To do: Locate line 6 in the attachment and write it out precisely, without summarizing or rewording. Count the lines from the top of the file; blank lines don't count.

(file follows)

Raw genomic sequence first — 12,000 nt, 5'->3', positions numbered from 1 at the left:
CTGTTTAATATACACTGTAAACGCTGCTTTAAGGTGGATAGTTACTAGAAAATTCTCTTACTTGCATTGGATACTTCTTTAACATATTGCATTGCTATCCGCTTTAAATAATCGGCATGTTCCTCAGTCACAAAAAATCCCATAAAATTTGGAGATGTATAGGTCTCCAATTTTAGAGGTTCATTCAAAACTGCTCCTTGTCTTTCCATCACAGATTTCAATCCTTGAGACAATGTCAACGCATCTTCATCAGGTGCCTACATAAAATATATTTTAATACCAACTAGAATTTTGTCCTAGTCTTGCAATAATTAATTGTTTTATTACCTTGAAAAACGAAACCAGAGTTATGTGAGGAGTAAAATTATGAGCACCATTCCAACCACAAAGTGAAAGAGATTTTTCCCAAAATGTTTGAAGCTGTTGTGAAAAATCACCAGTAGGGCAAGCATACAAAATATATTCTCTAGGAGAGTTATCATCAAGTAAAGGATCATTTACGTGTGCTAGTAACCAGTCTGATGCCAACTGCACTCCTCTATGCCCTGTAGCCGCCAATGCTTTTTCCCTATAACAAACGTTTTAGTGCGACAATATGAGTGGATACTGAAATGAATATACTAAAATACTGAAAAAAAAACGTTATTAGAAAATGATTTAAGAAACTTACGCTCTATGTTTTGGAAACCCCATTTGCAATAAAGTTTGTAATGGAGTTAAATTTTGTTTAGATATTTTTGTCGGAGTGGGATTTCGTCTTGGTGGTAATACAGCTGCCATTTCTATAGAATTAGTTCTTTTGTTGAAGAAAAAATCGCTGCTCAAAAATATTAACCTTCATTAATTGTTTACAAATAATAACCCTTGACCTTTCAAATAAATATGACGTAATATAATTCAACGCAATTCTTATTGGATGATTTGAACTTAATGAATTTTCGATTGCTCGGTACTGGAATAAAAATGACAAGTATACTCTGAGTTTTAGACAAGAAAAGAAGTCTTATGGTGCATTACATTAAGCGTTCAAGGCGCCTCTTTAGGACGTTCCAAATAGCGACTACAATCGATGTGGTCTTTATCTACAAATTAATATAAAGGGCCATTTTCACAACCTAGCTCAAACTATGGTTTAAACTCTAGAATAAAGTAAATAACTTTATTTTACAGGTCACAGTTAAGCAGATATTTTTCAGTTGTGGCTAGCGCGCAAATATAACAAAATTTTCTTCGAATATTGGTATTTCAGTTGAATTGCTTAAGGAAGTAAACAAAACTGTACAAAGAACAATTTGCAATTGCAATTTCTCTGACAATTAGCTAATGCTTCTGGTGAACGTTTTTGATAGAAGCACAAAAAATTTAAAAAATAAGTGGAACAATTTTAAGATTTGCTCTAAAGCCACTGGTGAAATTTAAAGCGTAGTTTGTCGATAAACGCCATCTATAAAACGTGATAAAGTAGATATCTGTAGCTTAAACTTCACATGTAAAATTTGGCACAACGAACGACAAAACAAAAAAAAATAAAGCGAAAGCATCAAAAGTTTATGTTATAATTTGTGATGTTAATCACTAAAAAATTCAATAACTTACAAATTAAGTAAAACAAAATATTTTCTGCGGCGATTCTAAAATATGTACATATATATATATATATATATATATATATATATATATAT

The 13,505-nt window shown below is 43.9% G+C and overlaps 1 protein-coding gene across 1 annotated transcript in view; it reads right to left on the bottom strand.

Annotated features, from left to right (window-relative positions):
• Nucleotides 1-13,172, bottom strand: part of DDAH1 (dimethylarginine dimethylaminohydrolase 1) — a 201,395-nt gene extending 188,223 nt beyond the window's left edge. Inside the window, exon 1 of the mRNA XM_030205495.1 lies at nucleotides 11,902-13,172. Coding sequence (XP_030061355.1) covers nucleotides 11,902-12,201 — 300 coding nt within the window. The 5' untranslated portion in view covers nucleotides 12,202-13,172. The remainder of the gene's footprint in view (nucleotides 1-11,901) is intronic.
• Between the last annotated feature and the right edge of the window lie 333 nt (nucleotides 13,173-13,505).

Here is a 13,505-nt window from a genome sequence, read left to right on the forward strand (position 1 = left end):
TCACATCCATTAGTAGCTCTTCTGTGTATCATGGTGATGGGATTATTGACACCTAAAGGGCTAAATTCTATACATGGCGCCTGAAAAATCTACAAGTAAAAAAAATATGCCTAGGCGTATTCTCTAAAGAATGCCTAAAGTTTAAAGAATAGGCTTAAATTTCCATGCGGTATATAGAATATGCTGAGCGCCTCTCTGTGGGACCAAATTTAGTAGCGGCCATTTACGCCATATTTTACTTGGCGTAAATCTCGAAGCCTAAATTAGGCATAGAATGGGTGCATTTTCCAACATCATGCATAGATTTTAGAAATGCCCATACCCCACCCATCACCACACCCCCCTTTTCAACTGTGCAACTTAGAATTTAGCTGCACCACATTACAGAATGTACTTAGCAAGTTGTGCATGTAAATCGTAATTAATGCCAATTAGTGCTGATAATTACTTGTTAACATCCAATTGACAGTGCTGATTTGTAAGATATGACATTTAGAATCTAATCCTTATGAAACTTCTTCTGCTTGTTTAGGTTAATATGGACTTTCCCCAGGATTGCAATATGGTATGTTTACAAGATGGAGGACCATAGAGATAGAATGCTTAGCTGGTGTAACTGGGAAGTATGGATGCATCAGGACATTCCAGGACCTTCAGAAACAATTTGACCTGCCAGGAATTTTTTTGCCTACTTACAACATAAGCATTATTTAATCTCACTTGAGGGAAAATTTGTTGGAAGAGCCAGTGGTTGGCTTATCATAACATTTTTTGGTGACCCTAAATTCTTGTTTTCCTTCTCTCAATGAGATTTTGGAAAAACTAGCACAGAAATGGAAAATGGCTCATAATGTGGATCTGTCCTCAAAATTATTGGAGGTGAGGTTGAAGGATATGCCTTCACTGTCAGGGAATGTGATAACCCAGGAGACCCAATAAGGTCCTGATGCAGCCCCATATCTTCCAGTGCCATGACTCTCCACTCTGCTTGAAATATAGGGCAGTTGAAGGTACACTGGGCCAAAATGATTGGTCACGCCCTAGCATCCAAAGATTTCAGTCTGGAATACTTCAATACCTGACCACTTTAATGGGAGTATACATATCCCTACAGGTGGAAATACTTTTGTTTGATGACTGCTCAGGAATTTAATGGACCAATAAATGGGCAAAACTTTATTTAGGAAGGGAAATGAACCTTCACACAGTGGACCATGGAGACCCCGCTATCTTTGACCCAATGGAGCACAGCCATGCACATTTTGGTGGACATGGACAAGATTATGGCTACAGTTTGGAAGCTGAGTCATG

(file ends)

• Between the last annotated feature and the right edge of the window lie 333 nt (nucleotides 13,173-13,505).